Billionaire Eyes Heating Reform

The government should set long-term prices for heat producers and use money earmarked for new power stations to modernize the country’s inefficient grid system, which would help keep costs down for consumers, billionaire Mikhail Prokhorov said.

As industrial production plummeted over the past year, electricity and heat producers have lobbied the government for leniency with their state-mandated investment programs, which were approved during the sector’s privatization.

But Prokhorov, who controls 25 power stations in the European part of the country, told The Moscow Times that urgent changes in the state’s approach toward the sector were needed.

“The reform of the electricity sector has been held. Now the time has come for changes to the centralized heating system,” Prokhorov said. “The changes are urgent.

“The government should allow the so-called territorial generating companies, or TGKs, to redirect investment planned for the construction of new power stations to build new heat grids and new boiler houses,” he said.

Most of the country’s heat grids are outdated and technologically exhausted, meaning up to 50 percent of heat can be lost between the generator and the consumer.

If generators are allowed to redirect their investments, consumers will pay significantly lower rates and power stations will become far more efficient, Prokhorov said.

“Building a new power station leads to higher tariffs for heat since the investments to build it have to be returned,” he said. “If a new grid is built and the capacity of the working power station is used more efficiently, tariffs will grow insignificantly because much less heat will be lost on the way to the consumer.”

Prokhorov offered his TGK-4 as an example.

“I have 5,000 kilometers of grids, which have been in use for 30 years on average,” he said. “So I have to build at least 290 kilometers of new grids per year. But with the tariffs set by the state I could only afford to replace 120 kilometers last year and will only replace 80 kilometers of the grid in 2009.”

The situation could be changed, for example, if some of the funds intended to build a 240-megawatt power station in Lipetsk, which is part of TGK-4, were redirected to replace grids.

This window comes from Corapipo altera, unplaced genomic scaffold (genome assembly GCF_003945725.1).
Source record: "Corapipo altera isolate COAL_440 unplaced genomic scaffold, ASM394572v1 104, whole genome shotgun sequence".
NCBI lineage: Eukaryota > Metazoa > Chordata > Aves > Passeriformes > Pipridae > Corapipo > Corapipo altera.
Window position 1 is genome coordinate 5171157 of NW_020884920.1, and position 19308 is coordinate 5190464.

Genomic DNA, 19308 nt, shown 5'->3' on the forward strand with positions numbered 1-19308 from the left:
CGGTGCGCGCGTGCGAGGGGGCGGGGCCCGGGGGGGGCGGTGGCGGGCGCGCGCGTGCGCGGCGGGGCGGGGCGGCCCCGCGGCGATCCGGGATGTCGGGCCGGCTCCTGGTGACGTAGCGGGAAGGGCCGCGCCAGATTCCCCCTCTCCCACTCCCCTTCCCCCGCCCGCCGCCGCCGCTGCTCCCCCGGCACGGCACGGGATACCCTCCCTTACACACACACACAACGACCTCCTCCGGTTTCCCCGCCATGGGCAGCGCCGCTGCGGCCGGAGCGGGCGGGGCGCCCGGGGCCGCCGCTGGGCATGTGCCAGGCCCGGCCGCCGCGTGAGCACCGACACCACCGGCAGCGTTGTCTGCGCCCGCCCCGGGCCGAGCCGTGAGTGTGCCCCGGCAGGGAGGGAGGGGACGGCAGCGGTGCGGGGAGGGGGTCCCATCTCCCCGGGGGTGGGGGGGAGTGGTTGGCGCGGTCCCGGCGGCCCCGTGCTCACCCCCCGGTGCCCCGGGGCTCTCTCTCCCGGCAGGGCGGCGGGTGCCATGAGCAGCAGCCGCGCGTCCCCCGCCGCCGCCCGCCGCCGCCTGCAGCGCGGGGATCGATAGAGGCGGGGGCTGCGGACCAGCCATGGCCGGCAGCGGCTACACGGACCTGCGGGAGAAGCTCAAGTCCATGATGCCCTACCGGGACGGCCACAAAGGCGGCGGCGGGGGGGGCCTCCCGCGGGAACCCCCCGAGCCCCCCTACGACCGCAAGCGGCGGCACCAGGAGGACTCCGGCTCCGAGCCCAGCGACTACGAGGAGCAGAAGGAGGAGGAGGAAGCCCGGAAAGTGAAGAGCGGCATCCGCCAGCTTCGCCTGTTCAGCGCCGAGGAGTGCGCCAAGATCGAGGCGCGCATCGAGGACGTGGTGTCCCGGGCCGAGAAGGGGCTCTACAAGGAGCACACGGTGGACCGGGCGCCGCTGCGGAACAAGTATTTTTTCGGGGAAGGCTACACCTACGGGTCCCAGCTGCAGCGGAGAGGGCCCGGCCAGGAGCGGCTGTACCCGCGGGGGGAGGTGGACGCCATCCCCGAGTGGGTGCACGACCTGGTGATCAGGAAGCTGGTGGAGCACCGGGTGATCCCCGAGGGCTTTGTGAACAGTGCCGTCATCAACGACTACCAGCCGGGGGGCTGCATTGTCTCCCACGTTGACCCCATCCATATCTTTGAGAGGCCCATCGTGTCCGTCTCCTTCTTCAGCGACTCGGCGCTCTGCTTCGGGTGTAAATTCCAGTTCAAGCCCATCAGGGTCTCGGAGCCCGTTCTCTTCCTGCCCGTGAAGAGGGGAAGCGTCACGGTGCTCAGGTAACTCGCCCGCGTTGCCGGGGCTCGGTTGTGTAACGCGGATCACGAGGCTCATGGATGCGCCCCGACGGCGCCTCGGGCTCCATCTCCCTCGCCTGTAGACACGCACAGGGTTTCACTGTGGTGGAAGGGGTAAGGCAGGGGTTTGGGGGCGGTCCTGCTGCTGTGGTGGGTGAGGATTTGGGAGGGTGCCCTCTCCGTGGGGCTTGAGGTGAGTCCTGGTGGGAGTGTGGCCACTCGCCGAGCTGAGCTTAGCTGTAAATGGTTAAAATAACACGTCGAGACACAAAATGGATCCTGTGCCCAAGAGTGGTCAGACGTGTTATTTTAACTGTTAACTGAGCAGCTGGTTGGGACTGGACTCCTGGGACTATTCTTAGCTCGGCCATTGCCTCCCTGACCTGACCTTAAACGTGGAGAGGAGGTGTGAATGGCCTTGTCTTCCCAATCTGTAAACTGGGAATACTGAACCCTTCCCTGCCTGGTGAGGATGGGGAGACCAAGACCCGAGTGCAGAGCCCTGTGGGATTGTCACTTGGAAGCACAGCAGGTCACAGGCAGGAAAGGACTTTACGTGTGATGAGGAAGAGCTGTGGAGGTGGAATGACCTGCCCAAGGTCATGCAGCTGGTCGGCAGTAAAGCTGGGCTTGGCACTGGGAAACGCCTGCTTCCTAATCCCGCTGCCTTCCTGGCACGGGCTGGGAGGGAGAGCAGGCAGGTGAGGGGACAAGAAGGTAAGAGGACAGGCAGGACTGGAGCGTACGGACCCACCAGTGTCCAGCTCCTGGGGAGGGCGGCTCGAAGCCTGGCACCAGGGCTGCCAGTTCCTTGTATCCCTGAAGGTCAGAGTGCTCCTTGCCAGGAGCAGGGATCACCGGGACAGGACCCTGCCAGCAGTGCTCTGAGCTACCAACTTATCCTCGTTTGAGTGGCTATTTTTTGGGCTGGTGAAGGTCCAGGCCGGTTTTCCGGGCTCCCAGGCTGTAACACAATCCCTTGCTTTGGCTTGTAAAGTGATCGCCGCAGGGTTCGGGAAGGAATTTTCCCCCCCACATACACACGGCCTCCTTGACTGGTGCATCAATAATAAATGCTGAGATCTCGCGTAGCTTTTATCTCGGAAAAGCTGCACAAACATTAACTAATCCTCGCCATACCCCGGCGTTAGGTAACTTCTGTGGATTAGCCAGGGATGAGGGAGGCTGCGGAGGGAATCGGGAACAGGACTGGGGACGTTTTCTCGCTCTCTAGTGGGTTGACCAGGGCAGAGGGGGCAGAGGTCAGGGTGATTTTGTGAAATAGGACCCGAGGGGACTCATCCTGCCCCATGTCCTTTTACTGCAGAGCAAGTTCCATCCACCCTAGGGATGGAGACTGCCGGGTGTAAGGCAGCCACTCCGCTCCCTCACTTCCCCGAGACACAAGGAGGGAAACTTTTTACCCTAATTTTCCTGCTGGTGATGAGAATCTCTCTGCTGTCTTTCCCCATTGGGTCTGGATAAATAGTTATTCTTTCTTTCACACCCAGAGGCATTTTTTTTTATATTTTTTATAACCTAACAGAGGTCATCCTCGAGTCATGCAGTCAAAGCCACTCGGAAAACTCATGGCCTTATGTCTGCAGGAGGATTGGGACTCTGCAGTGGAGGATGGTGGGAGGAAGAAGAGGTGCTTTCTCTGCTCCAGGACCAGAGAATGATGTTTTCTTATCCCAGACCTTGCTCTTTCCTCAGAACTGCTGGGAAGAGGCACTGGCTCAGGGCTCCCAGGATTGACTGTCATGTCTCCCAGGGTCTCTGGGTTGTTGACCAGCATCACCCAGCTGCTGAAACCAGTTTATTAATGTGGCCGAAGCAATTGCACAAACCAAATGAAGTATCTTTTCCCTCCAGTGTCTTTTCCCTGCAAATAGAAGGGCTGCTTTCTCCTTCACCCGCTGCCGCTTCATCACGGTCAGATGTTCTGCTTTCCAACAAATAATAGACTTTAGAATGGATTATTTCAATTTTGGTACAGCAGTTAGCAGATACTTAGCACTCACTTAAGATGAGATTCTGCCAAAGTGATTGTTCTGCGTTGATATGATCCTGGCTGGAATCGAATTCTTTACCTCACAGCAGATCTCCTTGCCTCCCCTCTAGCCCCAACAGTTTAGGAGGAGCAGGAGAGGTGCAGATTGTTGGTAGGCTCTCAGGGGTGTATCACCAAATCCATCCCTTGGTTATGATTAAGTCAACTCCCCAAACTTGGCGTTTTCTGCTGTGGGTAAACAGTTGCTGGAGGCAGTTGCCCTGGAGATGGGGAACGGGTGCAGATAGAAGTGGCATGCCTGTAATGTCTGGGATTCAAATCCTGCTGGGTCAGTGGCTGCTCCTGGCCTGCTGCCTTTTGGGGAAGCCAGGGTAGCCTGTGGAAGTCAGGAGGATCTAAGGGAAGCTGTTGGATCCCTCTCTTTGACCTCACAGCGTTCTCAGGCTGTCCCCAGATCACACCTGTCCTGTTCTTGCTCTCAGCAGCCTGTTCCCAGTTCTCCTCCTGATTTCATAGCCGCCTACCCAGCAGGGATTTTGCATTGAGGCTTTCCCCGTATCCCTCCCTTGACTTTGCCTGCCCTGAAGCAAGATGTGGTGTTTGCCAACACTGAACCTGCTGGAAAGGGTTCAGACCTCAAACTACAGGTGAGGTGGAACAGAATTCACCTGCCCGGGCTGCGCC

“If that were done, prices for heat would only rise 13 percent next year, instead of 89 percent,” he said, referring to the local market. “The utilization of the power station will skyrocket to 70 percent from the current 40 percent.”

TGK-4 has sent the suggestions to the Energy Ministry, Prokhorov said, and he presented this approach to President Dmitry Medvedev at a Sept. 30 meeting of a state commission on the modernization and technological development of the economy.

Under the electricity sector privatizations from 2004 to 2008, state-run monopoly Unified Energy System sold off its assets to domestic and foreign investors, who took on obligations to modernize the country’s dilapidated electricity and heating industry by building new power stations.

A market for the electricity sector has been created and prices for half of the power generated in Russia have been liberalized. Heating rates, however, are still set annually by regional energy commissions controlled by the local administrations.

“When the tariff for the heat is changed every year and is mainly dependant on the will of the region’s governor, you can’t plan any long-term energy-efficient measures,” Prokhorov said. “Long-term heat tariff planning is badly needed for the sector.”

Separately, Prokhorov said TGK-4, based in the Tula region, was holding negotiations with a number of foreign investors to attract additional financing and acquire new technology.

“TGK-4 is working with a few potential partners, some of which want to buy a share in the company, while another wants to create a joint venture with us,” Prokhorov said. He declined to identify the companies.

Onexim Group, Prokhorov’s holding company, was involved in one of last year’s biggest corporate governance disputes after it backed out of a deal to buy out minority shareholders in TGK-4.

In May 2008, Onexim bought a 50.4 percent stake for 2.7 kopeks per share, which required the company to make a buyout offer to the minorities at that price.

But the firm’s shares plummeted last fall to as low as 1 kopek, and 40 percent of the firm’s minority shareholders decided to exercise the buyout right, requiring Onexim to pay a total of 21 billion rubles.

Onexim said in October that it did not have to buy the shares because TGK-4 had recently been placed on a list of natural monopolies, which meant that Cyprus-registered Onexim would have to get permission from the state before it could increase its stake.

Onexim has since issued dozens of lawsuits asking the court to call the initial deal invalid. Some of the lawsuits are still pending.